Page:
How do you feel your skills from the Armed Forces community converted across to your role?

My new role with the bank is deeply involved with speaking to people all over the globe ensuring that our vendor relationships are compliant with BNY Mellon’s governance procedures. Key to the role is the ability to assimilate information quickly, particularly processes and procedures (SOPs), and then facilitate the building of effective relationships between the bank’s vendor engagement managers and the vendors themselves ensuring compliance with the rules.  I feel that my ability to communicate with all manner of people effectively, learned in no small way in the Army, underpins my primary role.

What are your personal positives to your role?

My skills, both in logistically oriented academic qualifications and my ability to plan, particularly in planning for contingencies, have prepared me perfectly for my role. I also love the fact that the vast majority of my time is spent talking with people all over the globe. I really had no idea how comfortable I would so soon become when I joined BNY Mellon but the ease with which I am finding my primary role has astounded me. Looking back, I can’t believe that I harboured such reservations about working with a global leading investment bank.

Any challenges – and how did you overcome them? (If any)

Once again, to be completely honest, I don’t believe that I transitioned out of the Army at all well.  Thirty years is a long time to do anything and, although I do regard myself as a mentally agile and very flexible person, in the Army I developed many traits and habits that I now need to be aware of when dealing with those who have never served. The biggest challenge for me is to try to contextualise my many experiences into relatable, professional terms when dealing with my civilian colleagues.

What tips would you share with anyone considering a role in financial services?

This is the easiest question of all to answer. The financial services environment has nearly every conceivable function that the military does. Think about what you enjoy doing within your military role, and with a few obvious and solely military-oriented exceptions, you will find it in financial services. Free your mind and look for what will make you happy. I joined the Bank at the age of 54 having never been in the financial sector whatsoever previously and highly recommend it.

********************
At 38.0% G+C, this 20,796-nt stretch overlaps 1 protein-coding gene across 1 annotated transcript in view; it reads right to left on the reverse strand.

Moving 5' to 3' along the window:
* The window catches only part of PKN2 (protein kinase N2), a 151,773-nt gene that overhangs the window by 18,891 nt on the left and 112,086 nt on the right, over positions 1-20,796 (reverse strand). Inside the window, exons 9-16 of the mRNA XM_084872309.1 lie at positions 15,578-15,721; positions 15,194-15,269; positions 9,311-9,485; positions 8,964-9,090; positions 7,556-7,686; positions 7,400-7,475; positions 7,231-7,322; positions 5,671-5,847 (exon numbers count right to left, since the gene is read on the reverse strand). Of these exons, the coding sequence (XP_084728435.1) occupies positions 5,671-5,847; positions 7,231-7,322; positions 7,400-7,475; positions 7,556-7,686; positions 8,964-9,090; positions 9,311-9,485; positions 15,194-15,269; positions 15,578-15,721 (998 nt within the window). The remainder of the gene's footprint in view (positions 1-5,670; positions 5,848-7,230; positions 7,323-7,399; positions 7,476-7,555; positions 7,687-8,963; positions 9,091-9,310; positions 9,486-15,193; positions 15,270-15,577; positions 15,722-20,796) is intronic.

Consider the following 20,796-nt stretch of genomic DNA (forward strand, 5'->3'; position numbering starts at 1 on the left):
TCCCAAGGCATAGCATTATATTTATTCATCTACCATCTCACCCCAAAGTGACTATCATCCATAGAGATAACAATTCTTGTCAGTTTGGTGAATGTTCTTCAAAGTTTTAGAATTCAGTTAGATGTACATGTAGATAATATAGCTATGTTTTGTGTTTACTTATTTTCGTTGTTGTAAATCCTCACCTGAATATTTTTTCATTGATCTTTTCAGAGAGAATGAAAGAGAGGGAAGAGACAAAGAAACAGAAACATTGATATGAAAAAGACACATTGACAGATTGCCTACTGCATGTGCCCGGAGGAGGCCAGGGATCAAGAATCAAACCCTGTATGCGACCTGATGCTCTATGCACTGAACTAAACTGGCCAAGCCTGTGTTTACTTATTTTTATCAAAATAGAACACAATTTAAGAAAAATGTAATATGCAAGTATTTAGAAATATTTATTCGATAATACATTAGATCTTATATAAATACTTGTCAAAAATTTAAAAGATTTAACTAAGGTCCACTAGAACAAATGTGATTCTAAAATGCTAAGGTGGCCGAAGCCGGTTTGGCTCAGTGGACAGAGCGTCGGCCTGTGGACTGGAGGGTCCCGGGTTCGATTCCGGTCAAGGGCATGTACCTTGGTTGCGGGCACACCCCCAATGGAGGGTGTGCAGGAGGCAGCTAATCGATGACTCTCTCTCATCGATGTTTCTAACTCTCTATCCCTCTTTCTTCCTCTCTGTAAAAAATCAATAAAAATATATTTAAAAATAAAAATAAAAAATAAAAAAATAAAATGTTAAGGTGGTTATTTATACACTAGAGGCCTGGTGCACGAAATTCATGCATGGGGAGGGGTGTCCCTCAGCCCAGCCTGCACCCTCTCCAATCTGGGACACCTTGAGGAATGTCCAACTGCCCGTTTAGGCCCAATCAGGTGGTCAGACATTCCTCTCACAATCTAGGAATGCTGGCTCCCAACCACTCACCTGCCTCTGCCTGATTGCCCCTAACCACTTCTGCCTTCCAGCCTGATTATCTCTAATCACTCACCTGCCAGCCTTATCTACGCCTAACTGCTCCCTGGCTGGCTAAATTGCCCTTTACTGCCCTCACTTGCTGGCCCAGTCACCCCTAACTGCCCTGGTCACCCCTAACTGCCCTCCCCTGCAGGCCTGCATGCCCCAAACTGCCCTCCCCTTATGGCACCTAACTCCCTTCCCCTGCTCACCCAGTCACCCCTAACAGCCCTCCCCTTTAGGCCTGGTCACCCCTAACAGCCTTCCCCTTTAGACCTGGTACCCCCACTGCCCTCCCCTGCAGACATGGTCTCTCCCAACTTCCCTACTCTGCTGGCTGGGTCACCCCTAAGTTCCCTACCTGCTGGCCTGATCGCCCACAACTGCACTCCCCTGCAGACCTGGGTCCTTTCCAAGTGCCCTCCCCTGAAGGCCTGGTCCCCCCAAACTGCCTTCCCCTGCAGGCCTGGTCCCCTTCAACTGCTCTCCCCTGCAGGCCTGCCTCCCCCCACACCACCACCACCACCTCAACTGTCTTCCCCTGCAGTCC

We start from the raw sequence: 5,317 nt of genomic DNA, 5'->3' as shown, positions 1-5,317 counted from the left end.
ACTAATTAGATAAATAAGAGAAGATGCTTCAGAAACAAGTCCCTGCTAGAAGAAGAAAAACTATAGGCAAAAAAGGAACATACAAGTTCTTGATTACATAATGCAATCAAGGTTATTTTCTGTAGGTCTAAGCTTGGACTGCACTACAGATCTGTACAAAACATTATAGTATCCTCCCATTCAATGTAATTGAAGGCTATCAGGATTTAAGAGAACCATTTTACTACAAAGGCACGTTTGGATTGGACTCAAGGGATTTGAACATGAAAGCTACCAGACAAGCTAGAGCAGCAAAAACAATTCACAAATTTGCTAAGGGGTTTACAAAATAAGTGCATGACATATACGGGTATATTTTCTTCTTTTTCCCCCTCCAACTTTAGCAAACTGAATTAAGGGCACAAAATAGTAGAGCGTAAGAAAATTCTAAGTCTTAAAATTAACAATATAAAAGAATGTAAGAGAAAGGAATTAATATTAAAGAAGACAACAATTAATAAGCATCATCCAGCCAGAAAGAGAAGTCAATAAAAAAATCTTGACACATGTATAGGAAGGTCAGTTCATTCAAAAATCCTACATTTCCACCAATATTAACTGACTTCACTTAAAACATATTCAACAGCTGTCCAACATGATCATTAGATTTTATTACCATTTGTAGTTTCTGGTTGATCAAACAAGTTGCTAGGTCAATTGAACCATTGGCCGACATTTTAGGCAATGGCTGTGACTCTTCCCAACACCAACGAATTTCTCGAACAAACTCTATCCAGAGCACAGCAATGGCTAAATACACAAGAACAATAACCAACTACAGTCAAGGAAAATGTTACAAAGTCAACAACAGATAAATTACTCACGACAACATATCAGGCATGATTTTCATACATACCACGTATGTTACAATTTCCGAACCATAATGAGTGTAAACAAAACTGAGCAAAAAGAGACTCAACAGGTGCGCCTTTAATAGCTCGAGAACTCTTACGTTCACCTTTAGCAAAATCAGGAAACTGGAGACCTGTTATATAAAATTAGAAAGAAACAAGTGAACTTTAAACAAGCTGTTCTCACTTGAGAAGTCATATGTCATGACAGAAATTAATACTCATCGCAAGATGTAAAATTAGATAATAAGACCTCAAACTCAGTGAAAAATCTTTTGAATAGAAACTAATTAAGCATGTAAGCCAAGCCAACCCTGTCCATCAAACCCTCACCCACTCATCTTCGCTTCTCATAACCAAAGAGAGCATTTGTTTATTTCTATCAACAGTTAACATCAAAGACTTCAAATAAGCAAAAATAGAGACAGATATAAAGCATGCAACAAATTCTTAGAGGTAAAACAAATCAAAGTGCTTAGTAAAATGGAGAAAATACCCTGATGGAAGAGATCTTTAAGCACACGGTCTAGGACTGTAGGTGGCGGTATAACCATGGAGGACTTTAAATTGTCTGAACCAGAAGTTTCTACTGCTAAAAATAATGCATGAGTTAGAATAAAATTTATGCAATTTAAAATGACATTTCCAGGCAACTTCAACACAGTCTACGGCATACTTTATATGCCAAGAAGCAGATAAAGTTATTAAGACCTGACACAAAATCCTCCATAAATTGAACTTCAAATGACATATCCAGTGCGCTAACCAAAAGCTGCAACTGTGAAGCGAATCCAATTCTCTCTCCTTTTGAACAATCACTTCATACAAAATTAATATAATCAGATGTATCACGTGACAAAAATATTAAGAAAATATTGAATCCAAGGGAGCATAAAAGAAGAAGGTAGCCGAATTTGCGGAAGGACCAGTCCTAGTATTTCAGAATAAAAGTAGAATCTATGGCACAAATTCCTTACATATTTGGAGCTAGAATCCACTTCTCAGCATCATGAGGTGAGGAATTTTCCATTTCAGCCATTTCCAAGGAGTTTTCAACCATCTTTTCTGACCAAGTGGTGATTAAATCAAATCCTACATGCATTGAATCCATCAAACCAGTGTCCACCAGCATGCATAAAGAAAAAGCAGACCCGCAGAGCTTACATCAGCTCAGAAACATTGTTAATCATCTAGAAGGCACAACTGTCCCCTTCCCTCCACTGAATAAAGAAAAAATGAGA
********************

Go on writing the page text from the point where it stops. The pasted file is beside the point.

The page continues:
Sign up to Pathways into Financial Services, and other events!

Register to livestream Pathways into Financial Services today (registrations to attend in person are now closed). Living in Scotland? We are also running a regional evening event in Glasgow at Barclays on Tuesday 18 June.

Consider also our fully funded LinkedIn Essentials course on Wednesday 5 June by Lincoln Coutts. Afterwards, you’ll be all set to build/refresh your own LinkedIn account!

Our ‘Pathways into…’ events are part of Op PROSPER

The Forces Employment Charity provides one of three workstreams of Op PROSPER. A government-led programme through the Office for Veterans’ Affairs, awarded to us through the Armed Forces Covenant Fund Trust. We provide the Employment Pathway workstream through our ‘Pathways into…’ events which aims to empower veterans and their families, to thrive by ensuring equal access to employment opportunities and supporting them into sustainable, valuable careers.

 

Find out how Claudine Martin successfully set up her civvy street career in financial services with BNY Mellon after 17 years in the British Army. If Claudine’s journey inspires you, find out how a career in the financial services sector could work for you by registering to attend our Pathways into Financial Services event on 4 June in London!

In Claudine’s current role, she is the Executive Assistant to the Head of Pershing EMEA and also the Business Manager for the department. Think of her as a right-hand person and strategist rolled into one. She provides the head with comprehensive administrative support, ensuring their schedule runs smoothly and that they have everything they need to be successful.